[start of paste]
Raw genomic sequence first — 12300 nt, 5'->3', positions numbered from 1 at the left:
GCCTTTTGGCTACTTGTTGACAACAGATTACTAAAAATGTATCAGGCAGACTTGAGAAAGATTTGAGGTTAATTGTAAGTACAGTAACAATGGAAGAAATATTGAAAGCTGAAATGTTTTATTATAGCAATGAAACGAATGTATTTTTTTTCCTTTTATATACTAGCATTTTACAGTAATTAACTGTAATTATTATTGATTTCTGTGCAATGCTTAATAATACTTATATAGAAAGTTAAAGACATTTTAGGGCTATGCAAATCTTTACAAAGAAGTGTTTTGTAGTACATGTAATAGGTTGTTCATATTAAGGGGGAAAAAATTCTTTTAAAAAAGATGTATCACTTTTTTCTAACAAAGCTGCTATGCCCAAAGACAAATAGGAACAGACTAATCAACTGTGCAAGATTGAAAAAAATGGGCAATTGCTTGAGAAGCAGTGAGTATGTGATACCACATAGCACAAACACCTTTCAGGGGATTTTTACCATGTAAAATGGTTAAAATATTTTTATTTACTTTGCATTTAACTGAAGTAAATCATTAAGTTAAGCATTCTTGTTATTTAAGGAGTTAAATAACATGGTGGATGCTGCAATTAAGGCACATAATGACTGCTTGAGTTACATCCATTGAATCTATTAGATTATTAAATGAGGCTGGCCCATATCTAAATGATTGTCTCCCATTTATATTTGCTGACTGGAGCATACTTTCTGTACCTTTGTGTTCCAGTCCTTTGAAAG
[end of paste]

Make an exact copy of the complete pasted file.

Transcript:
Raw genomic sequence first — 12300 nt, 5'->3', positions numbered from 1 at the left:
GCCTTTTGGCTACTTGTTGACAACAGATTACTAAAAATGTATCAGGCAGACTTGAGAAAGATTTGAGGTTAATTGTAAGTACAGTAACAATGGAAGAAATATTGAAAGCTGAAATGTTTTATTATAGCAATGAAACGAATGTATTTTTTTTCCTTTTATATACTAGCATTTTACAGTAATTAACTGTAATTATTATTGATTTCTGTGCAATGCTTAATAATACTTATATAGAAAGTTAAAGACATTTTAGGGCTATGCAAATCTTTACAAAGAAGTGTTTTGTAGTACATGTAATAGGTTGTTCATATTAAGGGGGAAAAAATTCTTTTAAAAAAGATGTATCACTTTTTTCTAACAAAGCTGCTATGCCCAAAGACAAATAGGAACAGACTAATCAACTGTGCAAGATTGAAAAAAATGGGCAATTGCTTGAGAAGCAGTGAGTATGTGATACCACATAGCACAAACACCTTTCAGGGGATTTTTACCATGTAAAATGGTTAAAATATTTTTATTTACTTTGCATTTAACTGAAGTAAATCATTAAGTTAAGCATTCTTGTTATTTAAGGAGTTAAATAACATGGTGGATGCTGCAATTAAGGCACATAATGACTGCTTGAGTTACATCCATTGAATCTATTAGATTATTAAATGAGGCTGGCCCATATCTAAATGATTGTCTCCCATTTATATTTGCTGACTGGAGCATACTTTCTGTACCTTTGTGTTCCAGTCCTTTGAAAG